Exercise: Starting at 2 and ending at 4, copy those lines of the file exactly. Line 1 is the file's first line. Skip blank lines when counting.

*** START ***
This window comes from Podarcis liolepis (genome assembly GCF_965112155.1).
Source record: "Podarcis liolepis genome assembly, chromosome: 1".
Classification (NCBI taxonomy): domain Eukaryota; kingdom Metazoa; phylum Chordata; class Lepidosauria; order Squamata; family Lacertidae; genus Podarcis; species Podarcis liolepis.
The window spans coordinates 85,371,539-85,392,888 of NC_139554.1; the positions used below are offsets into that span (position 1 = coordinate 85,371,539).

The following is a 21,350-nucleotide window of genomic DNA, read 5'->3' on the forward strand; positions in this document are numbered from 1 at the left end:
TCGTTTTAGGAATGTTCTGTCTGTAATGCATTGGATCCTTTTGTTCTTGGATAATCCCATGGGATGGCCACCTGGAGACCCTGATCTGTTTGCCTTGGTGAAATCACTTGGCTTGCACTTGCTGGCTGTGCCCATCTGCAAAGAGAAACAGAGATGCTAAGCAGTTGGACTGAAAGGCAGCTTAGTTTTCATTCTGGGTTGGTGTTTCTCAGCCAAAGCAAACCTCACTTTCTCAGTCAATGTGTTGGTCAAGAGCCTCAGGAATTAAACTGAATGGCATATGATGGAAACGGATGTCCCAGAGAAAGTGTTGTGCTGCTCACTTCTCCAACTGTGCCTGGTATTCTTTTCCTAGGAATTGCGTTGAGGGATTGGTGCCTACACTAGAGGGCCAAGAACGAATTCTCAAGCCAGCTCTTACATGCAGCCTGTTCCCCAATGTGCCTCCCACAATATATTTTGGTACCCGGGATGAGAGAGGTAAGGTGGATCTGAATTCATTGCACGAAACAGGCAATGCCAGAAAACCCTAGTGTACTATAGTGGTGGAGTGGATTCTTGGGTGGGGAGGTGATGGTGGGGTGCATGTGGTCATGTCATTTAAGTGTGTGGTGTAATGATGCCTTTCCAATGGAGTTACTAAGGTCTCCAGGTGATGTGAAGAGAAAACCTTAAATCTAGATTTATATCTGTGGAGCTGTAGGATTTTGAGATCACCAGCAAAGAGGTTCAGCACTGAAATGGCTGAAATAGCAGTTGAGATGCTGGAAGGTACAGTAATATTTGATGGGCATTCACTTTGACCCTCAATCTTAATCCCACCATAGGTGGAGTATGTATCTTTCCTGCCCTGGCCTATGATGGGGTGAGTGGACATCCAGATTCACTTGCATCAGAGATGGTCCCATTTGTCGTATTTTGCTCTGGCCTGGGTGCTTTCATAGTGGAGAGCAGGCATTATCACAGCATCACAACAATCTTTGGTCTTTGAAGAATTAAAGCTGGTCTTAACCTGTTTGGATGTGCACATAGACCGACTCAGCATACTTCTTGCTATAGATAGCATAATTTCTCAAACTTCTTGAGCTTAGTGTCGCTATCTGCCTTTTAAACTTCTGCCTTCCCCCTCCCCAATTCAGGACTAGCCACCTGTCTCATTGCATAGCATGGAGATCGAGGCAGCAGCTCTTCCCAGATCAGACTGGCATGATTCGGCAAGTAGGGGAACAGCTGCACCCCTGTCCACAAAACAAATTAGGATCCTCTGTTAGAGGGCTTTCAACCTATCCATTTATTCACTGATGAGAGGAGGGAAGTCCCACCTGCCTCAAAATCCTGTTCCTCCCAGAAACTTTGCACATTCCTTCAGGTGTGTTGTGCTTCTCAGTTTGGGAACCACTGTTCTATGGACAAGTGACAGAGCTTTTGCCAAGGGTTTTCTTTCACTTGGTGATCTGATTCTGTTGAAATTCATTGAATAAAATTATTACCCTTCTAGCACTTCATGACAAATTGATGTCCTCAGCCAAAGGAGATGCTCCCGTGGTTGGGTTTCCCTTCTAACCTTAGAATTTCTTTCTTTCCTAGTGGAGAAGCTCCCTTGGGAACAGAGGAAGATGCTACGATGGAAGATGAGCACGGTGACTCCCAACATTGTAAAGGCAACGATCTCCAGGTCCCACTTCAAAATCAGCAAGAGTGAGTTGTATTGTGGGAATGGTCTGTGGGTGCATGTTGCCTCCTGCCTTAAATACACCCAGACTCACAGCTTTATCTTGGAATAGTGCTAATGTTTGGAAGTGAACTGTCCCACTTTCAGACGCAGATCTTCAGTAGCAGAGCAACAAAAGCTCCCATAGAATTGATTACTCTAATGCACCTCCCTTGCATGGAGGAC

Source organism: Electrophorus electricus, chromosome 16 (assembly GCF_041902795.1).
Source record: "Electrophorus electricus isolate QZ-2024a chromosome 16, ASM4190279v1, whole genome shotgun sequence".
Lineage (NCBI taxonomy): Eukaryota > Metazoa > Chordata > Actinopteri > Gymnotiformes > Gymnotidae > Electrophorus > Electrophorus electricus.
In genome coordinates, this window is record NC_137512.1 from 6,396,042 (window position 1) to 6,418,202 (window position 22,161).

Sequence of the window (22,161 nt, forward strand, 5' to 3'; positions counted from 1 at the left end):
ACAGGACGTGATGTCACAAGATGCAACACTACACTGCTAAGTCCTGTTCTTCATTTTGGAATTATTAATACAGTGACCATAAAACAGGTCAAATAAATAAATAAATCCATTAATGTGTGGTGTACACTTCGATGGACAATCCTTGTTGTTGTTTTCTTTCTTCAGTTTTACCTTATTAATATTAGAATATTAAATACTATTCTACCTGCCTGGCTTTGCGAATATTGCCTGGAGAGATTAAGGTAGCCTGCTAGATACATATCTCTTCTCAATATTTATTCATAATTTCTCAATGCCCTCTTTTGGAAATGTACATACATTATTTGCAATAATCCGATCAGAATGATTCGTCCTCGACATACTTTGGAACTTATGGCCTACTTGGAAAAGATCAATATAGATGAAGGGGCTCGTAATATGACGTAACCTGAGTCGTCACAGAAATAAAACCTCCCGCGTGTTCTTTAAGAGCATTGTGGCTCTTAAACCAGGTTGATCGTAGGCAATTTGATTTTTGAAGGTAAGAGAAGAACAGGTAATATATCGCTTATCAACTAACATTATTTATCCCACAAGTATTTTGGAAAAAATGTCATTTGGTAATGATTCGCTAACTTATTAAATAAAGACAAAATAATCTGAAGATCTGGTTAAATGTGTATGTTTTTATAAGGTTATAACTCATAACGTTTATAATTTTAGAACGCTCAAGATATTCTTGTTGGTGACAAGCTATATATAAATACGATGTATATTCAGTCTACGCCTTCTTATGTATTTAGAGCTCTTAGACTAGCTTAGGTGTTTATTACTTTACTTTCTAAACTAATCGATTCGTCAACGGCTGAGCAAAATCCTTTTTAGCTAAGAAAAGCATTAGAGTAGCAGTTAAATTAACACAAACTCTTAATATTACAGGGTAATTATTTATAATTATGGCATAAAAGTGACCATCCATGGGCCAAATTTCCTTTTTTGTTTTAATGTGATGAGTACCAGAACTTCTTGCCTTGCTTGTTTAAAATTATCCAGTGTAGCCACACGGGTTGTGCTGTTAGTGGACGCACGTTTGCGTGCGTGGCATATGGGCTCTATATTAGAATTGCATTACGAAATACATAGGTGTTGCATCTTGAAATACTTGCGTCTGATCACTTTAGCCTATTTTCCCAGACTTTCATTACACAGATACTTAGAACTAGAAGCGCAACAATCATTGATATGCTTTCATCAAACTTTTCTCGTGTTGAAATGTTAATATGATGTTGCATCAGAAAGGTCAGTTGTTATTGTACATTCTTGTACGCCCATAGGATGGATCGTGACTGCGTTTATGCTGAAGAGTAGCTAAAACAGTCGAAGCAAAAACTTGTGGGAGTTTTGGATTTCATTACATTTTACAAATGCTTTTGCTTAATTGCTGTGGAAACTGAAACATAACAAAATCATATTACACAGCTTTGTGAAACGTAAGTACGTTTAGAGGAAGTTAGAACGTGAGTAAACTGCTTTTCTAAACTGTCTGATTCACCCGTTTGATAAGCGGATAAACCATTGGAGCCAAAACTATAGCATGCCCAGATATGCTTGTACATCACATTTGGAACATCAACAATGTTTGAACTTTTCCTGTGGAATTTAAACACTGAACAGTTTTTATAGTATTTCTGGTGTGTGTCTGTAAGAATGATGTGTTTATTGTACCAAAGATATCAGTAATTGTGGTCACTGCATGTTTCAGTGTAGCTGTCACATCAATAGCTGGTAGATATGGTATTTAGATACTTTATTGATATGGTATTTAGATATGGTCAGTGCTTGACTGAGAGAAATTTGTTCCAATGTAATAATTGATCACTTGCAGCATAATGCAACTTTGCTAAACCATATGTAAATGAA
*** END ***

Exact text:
Source record: "Podarcis liolepis genome assembly, chromosome: 1".
Classification (NCBI taxonomy): domain Eukaryota; kingdom Metazoa; phylum Chordata; class Lepidosauria; order Squamata; family Lacertidae; genus Podarcis; species Podarcis liolepis.
The window spans coordinates 85,371,539-85,392,888 of NC_139554.1; the positions used below are offsets into that span (position 1 = coordinate 85,371,539).